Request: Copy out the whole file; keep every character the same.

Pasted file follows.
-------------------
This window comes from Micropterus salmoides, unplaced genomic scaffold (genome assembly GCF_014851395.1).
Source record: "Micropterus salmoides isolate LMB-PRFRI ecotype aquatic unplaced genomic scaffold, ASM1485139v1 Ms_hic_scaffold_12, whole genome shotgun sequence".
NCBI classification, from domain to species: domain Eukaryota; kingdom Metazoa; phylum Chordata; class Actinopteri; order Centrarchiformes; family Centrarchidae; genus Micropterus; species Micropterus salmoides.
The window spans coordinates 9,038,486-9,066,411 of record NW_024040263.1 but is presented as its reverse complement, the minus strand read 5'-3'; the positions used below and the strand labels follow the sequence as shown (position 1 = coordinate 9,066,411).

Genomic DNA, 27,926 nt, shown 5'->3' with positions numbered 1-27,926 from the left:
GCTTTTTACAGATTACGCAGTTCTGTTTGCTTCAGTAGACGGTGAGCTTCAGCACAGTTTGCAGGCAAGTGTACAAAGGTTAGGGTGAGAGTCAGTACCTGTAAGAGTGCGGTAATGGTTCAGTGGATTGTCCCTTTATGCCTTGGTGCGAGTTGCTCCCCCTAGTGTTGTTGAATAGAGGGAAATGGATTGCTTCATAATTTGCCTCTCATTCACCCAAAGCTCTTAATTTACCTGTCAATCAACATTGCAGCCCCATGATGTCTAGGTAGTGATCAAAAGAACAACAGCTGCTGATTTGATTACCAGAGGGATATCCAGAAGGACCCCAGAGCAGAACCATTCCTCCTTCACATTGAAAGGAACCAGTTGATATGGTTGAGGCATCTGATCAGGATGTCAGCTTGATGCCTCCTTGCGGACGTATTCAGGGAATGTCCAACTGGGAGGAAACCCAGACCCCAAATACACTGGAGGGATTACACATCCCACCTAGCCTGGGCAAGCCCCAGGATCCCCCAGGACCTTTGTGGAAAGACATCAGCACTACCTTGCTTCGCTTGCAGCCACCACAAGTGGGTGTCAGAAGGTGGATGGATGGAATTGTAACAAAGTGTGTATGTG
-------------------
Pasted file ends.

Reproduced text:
This window comes from Micropterus salmoides, unplaced genomic scaffold (genome assembly GCF_014851395.1).
Source record: "Micropterus salmoides isolate LMB-PRFRI ecotype aquatic unplaced genomic scaffold, ASM1485139v1 Ms_hic_scaffold_12, whole genome shotgun sequence".
NCBI classification, from domain to species: domain Eukaryota; kingdom Metazoa; phylum Chordata; class Actinopteri; order Centrarchiformes; family Centrarchidae; genus Micropterus; species Micropterus salmoides.
The window spans coordinates 9,038,486-9,066,411 of record NW_024040263.1 but is presented as its reverse complement, the minus strand read 5'-3'; the positions used below and the strand labels follow the sequence as shown (position 1 = coordinate 9,066,411).

Genomic DNA, 27,926 nt, shown 5'->3' with positions numbered 1-27,926 from the left:
GCTTTTTACAGATTACGCAGTTCTGTTTGCTTCAGTAGACGGTGAGCTTCAGCACAGTTTGCAGGCAAGTGTACAAAGGTTAGGGTGAGAGTCAGTACCTGTAAGAGTGCGGTAATGGTTCAGTGGATTGTCCCTTTATGCCTTGGTGCGAGTTGCTCCCCCTAGTGTTGTTGAATAGAGGGAAATGGATTGCTTCATAATTTGCCTCTCATTCACCCAAAGCTCTTAATTTACCTGTCAATCAACATTGCAGCCCCATGATGTCTAGGTAGTGATCAAAAGAACAACAGCTGCTGATTTGATTACCAGAGGGATATCCAGAAGGACCCCAGAGCAGAACCATTCCTCCTTCACATTGAAAGGAACCAGTTGATATGGTTGAGGCATCTGATCAGGATGTCAGCTTGATGCCTCCTTGCGGACGTATTCAGGGAATGTCCAACTGGGAGGAAACCCAGACCCCAAATACACTGGAGGGATTACACATCCCACCTAGCCTGGGCAAGCCCCAGGATCCCCCAGGACCTTTGTGGAAAGACATCAGCACTACCTTGCTTCGCTTGCAGCCACCACAAGTGGGTGTCAGAAGGTGGATGGATGGAATTGTAACAAAGTGTGTATGTG